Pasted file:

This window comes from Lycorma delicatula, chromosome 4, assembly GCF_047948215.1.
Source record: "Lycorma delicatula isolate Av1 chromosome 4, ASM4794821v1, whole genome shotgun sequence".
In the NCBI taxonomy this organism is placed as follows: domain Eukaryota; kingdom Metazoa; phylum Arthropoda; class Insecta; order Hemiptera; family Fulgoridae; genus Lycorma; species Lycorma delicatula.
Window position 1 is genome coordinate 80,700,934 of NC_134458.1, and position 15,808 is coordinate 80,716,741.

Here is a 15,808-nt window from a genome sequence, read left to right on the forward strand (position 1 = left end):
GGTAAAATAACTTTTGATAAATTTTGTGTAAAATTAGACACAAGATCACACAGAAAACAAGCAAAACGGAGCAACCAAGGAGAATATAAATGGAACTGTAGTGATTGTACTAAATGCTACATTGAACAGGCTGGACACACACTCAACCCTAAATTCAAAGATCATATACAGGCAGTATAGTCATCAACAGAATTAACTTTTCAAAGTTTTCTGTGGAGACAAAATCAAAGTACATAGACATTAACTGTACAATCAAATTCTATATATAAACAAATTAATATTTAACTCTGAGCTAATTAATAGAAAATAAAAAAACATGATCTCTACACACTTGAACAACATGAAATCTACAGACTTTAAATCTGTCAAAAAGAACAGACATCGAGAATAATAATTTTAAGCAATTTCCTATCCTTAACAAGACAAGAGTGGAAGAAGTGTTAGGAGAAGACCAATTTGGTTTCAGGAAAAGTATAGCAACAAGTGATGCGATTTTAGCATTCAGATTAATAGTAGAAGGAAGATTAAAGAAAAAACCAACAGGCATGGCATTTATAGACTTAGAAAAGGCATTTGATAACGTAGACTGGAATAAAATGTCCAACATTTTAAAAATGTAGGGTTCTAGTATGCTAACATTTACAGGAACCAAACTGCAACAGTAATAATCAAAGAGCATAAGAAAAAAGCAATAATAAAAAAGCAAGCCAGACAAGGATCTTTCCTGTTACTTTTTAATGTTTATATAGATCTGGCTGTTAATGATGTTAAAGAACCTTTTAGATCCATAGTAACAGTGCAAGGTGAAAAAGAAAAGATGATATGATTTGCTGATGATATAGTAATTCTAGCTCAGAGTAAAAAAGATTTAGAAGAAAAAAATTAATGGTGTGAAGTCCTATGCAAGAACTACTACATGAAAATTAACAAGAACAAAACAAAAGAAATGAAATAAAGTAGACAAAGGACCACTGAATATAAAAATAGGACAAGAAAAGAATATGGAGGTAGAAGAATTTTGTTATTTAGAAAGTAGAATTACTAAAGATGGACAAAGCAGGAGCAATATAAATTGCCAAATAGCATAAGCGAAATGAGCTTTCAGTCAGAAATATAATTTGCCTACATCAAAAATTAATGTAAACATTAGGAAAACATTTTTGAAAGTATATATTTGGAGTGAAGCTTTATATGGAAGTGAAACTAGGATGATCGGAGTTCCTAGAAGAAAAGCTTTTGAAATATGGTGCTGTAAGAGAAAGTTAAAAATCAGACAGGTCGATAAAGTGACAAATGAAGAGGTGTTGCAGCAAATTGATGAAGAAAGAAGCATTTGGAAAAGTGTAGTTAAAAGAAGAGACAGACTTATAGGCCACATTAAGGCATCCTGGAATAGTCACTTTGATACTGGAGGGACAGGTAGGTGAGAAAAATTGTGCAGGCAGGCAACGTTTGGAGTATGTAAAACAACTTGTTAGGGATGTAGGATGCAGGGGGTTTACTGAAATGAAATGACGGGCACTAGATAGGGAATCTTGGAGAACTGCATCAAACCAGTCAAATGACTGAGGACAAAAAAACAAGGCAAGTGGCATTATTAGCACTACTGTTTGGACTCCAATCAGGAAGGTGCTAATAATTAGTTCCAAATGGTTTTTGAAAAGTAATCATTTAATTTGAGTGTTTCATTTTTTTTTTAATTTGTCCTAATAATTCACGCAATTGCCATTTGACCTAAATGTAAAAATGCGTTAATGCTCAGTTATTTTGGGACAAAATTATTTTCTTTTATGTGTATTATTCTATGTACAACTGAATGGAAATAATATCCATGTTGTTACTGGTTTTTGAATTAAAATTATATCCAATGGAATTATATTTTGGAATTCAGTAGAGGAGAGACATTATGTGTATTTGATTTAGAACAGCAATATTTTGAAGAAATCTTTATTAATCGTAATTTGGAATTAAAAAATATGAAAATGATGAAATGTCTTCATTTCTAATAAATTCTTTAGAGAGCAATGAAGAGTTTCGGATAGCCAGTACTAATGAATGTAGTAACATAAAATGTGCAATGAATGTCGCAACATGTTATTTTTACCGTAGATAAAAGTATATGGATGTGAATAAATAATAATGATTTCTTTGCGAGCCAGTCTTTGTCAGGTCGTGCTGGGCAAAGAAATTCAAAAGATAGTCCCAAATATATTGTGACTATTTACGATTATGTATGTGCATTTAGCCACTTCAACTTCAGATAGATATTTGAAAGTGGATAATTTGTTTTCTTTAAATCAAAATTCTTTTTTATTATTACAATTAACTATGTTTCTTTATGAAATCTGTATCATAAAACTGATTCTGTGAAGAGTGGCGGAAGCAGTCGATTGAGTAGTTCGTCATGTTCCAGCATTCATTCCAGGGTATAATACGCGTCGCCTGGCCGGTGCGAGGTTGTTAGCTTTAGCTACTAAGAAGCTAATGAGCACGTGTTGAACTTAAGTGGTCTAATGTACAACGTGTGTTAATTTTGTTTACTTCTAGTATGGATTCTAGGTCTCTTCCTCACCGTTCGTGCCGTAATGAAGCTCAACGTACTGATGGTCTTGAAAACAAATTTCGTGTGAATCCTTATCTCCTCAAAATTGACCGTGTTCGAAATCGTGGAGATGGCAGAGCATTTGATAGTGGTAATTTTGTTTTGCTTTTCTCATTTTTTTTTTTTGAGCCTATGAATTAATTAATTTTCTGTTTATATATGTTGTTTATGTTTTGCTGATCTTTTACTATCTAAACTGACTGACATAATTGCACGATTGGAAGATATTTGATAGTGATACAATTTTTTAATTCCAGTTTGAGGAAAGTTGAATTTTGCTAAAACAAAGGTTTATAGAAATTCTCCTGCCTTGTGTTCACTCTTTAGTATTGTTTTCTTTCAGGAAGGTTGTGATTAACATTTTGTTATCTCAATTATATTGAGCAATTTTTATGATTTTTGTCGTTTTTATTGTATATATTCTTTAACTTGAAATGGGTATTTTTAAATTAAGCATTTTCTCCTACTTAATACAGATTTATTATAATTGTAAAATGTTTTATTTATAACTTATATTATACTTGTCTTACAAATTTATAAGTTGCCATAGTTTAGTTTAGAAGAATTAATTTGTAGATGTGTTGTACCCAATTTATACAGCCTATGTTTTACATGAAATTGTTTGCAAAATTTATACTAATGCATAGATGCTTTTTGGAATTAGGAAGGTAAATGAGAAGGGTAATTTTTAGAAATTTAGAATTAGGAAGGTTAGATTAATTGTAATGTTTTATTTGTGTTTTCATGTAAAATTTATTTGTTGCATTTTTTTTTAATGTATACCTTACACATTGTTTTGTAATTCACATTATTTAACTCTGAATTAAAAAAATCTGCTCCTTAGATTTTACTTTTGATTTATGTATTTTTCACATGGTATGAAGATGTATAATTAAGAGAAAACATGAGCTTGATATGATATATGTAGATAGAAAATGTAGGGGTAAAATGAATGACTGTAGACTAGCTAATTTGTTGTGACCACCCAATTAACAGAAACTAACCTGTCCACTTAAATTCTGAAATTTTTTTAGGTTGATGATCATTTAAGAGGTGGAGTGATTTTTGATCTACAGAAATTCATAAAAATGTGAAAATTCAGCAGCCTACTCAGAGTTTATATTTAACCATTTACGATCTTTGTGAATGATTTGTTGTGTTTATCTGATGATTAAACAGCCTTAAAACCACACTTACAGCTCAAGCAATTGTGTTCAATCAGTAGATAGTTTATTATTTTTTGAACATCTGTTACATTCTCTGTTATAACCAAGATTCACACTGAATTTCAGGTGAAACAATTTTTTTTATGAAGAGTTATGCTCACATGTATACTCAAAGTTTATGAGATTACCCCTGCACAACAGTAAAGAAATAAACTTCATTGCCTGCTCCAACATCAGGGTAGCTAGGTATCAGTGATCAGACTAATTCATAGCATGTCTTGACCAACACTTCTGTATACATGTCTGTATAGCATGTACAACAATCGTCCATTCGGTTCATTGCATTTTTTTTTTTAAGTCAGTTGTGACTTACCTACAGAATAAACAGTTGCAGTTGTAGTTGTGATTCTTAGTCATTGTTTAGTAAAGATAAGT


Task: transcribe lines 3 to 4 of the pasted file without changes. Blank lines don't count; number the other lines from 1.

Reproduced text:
In the NCBI taxonomy this organism is placed as follows: domain Eukaryota; kingdom Metazoa; phylum Arthropoda; class Insecta; order Hemiptera; family Fulgoridae; genus Lycorma; species Lycorma delicatula.
Window position 1 is genome coordinate 80,700,934 of NC_134458.1, and position 15,808 is coordinate 80,716,741.